The Twilight Zone is an amazingly diverse program that offers stories of almost every conceivable theme and setting within the overall structure of intelligent modern fantasy. One area in which The Twilight Zone excelled was in the story of terror, exploring the darkest aspects of human existence in myriad ways. To celebrate the Halloween season, we’re counting down the 31 most frightening and unsettling moments from The Twilight Zone, one for each day of October. We’ll be revisiting some of the episodes we’ve already covered and looking ahead to episodes from the final three seasons of the series. -JP
#8 - Voices in the Dark, from “The After Hours,” season one, episode 34
Written by Rod Serling, directed by Douglas Heyes, starring Anne Francis, Elizabeth Allen, John Conwell
Rod Serling’s “The After Hours” is a rarity among the episodes of the fifty-plus year old series; it still largely retains its power to frighten the viewer. This is chiefly due to the excellent use of setting, as being locked inside an empty department store after closing hours is something nearly every viewer can imagine with clarity. It is the feeling of being lost, alone, afraid, disoriented, with the added horror of life-like mannequins looming over every darkened aisle from high pedestals. And when those mannequins begin to speak, to move, one can easily imagine their own level of terror and helplessness. Though the episode is seen largely through the eyes of an unreliable character, Serling is not content to present a one-dimensional thriller or even the type of psychological horror story he favored in which a young woman slowly loses her mind under the strain of some psycho/supernatural element. Instead, Serling gives us perhaps his most bizarre fantasy of the series, in which department store mannequins assume living, breathing form for a limited period of time in order to experience life as do those whom they watch bustle through the store every day. The episode is director Douglas Heyes’s earliest masterpiece on the series and contains many of the hallmarks of the Rod Serling’s classic episodes: a young woman in danger, an isolated, atmospheric set, a strong central performance, and a technically challenging element, being in this case the mannequin images of the principle actors created by chief MGM makeup artist William Tuttle and Tuttle’s colleague Charles Schram. After a first season spent searching for a unifying theme among the show’s output, “The After Hours” heralds the arrival of the show’s principle identity: serious, character-based dark fantasy with a strong psychological slant.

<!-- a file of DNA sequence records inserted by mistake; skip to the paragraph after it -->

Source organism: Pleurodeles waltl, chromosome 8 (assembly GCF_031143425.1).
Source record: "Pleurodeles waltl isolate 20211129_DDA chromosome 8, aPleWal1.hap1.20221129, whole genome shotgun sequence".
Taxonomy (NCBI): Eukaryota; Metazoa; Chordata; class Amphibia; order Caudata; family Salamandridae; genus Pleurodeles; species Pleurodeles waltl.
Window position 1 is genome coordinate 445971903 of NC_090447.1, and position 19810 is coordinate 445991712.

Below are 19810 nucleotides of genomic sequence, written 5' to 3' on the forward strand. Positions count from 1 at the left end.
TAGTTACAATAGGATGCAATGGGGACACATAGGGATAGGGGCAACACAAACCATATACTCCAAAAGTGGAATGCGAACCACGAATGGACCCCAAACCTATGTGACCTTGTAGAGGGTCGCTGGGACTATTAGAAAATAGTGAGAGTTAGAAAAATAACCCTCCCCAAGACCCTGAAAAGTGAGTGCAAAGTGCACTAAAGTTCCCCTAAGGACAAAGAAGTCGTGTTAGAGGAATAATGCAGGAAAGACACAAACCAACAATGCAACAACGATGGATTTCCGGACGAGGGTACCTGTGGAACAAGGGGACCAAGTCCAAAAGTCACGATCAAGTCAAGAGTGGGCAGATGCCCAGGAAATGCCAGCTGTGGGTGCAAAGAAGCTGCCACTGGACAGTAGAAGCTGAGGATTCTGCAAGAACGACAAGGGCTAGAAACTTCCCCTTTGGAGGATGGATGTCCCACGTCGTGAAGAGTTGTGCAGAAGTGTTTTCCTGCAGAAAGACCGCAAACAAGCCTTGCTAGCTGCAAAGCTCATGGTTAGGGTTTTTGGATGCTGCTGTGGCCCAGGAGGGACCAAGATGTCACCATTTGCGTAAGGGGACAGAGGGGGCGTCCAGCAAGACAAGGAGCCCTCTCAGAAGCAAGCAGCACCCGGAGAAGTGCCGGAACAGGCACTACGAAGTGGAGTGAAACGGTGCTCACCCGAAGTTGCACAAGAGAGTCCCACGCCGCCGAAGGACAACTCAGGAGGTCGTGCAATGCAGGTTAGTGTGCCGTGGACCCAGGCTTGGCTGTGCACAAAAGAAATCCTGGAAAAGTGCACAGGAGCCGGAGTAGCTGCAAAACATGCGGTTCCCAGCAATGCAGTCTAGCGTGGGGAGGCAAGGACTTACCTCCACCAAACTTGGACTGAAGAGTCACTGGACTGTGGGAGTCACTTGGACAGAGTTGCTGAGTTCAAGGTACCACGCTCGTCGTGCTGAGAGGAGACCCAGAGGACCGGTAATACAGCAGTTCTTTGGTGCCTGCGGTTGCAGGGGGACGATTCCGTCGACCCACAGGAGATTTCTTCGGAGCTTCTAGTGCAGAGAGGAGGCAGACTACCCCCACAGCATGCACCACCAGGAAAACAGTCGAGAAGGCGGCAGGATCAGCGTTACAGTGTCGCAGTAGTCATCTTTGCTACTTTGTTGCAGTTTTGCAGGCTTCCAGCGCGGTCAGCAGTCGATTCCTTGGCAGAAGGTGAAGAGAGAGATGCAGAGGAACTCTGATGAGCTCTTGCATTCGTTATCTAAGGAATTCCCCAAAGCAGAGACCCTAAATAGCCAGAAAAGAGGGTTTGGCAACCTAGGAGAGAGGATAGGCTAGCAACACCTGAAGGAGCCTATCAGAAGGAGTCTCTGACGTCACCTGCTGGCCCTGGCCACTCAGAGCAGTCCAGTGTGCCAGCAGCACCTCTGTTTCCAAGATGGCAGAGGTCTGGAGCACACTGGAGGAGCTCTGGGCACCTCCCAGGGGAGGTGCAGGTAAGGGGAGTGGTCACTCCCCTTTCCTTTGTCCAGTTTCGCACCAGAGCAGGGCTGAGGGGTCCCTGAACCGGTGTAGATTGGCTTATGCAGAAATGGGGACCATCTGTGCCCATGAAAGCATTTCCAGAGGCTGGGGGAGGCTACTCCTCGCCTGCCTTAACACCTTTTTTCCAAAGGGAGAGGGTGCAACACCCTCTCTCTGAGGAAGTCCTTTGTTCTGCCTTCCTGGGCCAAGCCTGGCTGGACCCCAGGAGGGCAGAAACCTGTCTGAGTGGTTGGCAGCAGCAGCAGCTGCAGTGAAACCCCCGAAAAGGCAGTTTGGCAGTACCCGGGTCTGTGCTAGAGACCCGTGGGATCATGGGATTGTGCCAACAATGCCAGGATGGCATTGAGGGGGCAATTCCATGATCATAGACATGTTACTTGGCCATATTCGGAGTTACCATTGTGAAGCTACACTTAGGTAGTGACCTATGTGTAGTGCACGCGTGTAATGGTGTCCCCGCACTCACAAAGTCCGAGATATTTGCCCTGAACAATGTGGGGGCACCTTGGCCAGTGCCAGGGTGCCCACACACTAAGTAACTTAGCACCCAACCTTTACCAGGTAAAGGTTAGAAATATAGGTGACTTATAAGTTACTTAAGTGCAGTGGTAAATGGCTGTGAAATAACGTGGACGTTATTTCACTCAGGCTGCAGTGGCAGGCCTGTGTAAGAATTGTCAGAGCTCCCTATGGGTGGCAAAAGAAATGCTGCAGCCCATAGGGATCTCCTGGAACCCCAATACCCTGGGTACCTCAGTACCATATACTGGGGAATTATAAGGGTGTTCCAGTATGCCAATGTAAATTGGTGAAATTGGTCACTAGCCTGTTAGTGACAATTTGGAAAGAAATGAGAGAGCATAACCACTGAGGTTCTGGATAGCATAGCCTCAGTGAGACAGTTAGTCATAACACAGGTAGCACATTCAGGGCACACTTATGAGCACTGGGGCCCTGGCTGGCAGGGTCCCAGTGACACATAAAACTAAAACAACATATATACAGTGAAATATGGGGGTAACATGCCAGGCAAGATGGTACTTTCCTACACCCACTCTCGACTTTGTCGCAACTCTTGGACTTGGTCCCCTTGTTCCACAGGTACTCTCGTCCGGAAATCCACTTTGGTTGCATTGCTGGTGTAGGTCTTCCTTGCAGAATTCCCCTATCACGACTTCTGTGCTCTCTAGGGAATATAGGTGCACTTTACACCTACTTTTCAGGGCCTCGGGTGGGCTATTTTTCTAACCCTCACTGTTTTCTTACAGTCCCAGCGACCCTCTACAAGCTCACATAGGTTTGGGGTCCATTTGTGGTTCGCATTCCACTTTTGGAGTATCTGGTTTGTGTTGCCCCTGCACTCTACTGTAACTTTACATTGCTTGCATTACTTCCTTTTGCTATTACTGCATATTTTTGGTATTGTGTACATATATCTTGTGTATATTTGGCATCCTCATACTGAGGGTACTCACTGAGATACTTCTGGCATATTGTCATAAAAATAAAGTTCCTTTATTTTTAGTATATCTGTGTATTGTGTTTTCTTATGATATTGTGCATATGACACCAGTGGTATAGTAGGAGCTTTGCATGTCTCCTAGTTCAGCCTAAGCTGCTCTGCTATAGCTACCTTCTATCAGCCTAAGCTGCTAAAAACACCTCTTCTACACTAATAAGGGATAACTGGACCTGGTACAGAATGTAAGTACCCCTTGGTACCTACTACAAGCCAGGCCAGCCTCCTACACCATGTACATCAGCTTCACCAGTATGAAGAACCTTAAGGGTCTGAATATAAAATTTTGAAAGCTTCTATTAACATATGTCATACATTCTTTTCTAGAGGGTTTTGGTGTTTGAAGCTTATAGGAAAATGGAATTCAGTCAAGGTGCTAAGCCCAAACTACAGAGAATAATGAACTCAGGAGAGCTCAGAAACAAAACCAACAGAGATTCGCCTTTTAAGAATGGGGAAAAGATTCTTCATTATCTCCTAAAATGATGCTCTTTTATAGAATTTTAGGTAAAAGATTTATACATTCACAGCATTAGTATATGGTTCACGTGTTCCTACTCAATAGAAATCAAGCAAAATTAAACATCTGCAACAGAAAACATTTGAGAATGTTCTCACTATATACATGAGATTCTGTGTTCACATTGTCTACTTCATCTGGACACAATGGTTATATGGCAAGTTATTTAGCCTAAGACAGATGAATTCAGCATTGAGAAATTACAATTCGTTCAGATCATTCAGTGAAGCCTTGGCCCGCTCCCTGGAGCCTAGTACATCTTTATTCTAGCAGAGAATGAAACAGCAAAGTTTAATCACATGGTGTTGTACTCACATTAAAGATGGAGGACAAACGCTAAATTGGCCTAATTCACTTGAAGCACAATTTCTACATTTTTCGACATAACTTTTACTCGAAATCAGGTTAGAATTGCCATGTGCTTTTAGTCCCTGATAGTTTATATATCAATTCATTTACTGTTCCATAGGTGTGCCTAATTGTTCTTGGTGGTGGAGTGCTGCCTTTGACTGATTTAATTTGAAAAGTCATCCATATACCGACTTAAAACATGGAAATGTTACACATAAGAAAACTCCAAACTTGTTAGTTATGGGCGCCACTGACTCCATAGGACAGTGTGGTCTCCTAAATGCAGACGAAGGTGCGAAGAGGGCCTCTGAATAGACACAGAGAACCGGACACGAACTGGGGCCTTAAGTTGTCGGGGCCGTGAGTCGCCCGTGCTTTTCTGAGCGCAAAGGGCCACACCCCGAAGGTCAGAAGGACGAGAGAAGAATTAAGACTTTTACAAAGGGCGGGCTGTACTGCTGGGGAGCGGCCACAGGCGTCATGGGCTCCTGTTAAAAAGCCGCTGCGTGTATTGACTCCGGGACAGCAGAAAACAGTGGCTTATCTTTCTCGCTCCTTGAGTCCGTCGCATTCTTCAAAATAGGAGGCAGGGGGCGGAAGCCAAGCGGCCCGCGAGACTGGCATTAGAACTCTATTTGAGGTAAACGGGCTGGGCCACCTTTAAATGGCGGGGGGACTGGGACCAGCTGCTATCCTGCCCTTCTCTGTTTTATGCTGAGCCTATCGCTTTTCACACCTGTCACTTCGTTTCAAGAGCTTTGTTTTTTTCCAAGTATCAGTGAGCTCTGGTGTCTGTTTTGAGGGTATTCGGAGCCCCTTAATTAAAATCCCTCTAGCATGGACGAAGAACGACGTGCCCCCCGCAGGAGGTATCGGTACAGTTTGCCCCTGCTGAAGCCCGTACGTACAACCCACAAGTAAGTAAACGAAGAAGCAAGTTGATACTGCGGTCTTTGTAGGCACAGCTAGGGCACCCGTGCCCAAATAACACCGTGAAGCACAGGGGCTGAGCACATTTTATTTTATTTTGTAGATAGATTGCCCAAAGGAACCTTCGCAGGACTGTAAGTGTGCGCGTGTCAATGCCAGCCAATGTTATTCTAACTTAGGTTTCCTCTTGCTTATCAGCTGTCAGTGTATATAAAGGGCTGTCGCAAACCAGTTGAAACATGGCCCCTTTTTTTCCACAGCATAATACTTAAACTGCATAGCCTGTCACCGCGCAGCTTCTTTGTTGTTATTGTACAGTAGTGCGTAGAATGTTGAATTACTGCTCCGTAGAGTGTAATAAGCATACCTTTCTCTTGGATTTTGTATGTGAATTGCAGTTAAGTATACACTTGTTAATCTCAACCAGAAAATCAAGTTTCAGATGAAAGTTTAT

-MGM makeup artist William Tuttle, with the assistance of Charles Schram, created sculpted life masks from the faces of Anne Francis and Elizabeth Allen in order to create their lifelike mannequin counterparts for the episode. These life masks are housed alongside a number of Tuttle’s other creations for the film and television industries in the Hugh M. Hefner Moving Image Archive at the University of Southern California.
Read our full coverage of “The After Hours” here.